And while Christ's church should operate differently than the world, our fallen natures are strongly in evidence in the church. We come broken and hurting. We count on our ministers to not only bandage our wounds but to show us how to live as new creations in Christ. We forget, sometimes, that our clergy are human, too.
Ministers are subject to the same pressures as the rest of us. They struggle to make an often meager paycheck last to the end of the month. (What is the old saying? When it comes to ministers, the church will keep 'em poor and God can keep 'em humble.)
They have family problems—marital, sure, but also difficult relationships with parents, siblings, and children, too. And often those problems fester for years because so much is at stake if the family asks for help. My husband, a family physician, has seen many ministry families in crisis with nowhere else to turn.
Like Christ, who is God made man, ministers face every human weakness and failing. But unlike Christ, they are not God incarnate!
The fishbowl dynamic of ministry families and churches isn't likely to change any time this side of heaven. The reality is, close, intimate friendships between clergy and their congregations or even between ministers on the same staff, are fraught with dangers.
There are two forces at work on clergy. The first is the depth of trust invested in them. Many ministers spend a large proportion of their time counseling church members. They know too much about too many of the people in their churches.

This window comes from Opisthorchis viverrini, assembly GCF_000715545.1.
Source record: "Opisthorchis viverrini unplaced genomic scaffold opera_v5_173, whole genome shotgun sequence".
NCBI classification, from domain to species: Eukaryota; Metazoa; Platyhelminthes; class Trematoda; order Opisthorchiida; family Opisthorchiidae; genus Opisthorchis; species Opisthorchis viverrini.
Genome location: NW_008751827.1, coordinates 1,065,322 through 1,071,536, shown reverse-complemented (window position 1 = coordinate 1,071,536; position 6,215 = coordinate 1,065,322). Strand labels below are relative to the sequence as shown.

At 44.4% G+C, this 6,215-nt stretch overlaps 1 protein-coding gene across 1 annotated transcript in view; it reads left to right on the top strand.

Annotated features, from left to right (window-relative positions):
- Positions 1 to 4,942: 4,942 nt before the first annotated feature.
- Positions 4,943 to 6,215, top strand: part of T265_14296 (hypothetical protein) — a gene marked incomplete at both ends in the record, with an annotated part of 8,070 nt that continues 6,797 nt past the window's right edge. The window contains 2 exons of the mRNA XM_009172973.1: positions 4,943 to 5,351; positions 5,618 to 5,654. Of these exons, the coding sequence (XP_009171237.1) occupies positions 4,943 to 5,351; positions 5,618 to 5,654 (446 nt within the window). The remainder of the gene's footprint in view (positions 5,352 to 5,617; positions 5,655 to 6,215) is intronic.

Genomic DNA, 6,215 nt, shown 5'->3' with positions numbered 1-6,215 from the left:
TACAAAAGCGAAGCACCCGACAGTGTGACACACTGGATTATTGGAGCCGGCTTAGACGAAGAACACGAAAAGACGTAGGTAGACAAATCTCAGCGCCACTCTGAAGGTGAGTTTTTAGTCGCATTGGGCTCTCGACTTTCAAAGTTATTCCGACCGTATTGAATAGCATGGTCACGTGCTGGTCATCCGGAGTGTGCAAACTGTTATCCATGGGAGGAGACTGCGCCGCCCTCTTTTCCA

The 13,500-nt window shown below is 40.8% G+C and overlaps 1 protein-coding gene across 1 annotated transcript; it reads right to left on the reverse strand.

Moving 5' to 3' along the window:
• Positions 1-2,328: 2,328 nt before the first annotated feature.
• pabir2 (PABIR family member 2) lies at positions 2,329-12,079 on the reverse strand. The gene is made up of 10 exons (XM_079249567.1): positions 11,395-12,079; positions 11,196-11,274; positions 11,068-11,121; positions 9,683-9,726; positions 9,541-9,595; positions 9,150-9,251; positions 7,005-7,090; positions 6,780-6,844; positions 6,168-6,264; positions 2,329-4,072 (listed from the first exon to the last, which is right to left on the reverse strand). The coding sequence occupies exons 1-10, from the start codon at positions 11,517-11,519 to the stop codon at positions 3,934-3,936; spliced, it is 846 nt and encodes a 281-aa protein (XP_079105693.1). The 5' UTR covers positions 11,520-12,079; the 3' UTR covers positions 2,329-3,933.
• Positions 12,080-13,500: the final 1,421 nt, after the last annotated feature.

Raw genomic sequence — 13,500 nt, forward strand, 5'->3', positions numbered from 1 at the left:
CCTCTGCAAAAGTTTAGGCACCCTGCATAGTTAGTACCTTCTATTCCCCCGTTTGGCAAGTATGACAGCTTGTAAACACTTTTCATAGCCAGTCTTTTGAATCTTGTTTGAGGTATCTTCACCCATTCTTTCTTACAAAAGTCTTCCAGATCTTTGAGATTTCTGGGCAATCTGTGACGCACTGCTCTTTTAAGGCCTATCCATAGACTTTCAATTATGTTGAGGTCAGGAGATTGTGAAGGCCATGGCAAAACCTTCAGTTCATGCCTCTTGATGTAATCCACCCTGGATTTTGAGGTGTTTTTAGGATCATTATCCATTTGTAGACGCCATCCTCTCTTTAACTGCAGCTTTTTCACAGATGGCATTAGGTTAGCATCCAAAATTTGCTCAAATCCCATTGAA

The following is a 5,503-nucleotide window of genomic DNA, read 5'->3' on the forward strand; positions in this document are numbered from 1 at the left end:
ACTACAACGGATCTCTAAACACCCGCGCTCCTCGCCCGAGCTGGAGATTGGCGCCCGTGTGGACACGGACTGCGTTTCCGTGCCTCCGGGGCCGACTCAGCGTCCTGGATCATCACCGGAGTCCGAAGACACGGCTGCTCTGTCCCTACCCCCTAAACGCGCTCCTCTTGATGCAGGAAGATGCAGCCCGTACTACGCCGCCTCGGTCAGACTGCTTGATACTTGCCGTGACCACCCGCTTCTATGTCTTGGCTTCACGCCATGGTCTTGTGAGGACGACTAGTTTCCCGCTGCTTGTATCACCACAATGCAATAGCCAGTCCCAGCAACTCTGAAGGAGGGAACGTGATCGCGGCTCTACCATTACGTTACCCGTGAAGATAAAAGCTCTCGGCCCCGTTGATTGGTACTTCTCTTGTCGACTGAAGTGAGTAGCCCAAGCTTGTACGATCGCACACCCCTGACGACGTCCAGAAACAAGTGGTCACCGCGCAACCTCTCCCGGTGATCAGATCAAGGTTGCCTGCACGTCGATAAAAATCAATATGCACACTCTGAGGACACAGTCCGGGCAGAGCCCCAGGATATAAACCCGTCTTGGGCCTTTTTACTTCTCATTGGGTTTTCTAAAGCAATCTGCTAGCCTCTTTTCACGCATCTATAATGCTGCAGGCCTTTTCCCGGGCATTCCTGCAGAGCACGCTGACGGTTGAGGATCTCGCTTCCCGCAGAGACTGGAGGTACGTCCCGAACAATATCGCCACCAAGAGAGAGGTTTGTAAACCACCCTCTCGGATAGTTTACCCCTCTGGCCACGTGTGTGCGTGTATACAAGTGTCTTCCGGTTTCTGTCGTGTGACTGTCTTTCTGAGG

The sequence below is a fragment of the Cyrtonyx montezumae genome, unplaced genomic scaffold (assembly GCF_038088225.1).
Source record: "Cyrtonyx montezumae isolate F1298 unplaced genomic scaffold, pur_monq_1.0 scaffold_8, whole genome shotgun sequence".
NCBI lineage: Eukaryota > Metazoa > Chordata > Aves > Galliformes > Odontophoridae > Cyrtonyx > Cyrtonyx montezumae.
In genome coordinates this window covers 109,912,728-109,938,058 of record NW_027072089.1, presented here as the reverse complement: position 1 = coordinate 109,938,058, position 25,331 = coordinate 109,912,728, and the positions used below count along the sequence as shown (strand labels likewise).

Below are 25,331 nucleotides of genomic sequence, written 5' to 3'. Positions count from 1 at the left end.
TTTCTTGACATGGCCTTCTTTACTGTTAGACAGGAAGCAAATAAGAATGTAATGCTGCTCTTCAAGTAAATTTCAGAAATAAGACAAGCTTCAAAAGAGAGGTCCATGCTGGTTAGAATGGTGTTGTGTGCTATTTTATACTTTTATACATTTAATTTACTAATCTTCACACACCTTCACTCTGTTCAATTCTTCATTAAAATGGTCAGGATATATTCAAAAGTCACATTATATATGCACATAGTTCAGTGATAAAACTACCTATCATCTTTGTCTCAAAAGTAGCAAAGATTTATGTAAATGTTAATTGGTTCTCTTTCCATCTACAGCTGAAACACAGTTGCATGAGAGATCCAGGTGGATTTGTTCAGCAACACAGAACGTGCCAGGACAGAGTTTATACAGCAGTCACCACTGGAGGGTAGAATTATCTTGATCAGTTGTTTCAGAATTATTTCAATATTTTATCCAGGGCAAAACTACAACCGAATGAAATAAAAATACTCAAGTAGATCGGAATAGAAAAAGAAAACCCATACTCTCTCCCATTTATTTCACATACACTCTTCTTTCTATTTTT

The other dynamic is the fishbowl. Everyone in the church "knows" the ministry family and perhaps feels a personal connection to them. But it doesn't take ministry families long to put up protective barriers against the barrage of familiarity directed their way. People in the church often know their ministers or their families only on a superficial level.
What, then, are we to do to befriend our minister?
Pray for your ministers and their families. In your prayers, be specific. Ask that God would provide each member of their family with safe friendships.
Understand their unique position in your congregation. Know that they may have defenses in place, and those defenses exist for a good reason. Don't take it personally. Instead, strive to be generous and supportive by extending the hand of friendship without strings attached. If you do become a close friend and confidante of a ministry family, know that you occupy a position of supreme trust. Every friendship should be based on trust and confidentiality, but the reality is, with ministry families a misplaced word here or there could result in church upheaval or even the loss of a job.
And, be aware that clergy often from strong bonds outside your church, denomination, or as in the Little Mosque on the Prairie example, outside your faith. Those outside friendships aren't a betrayal of your beliefs, but a way for your ministry families to have their need for good, honest relationships met.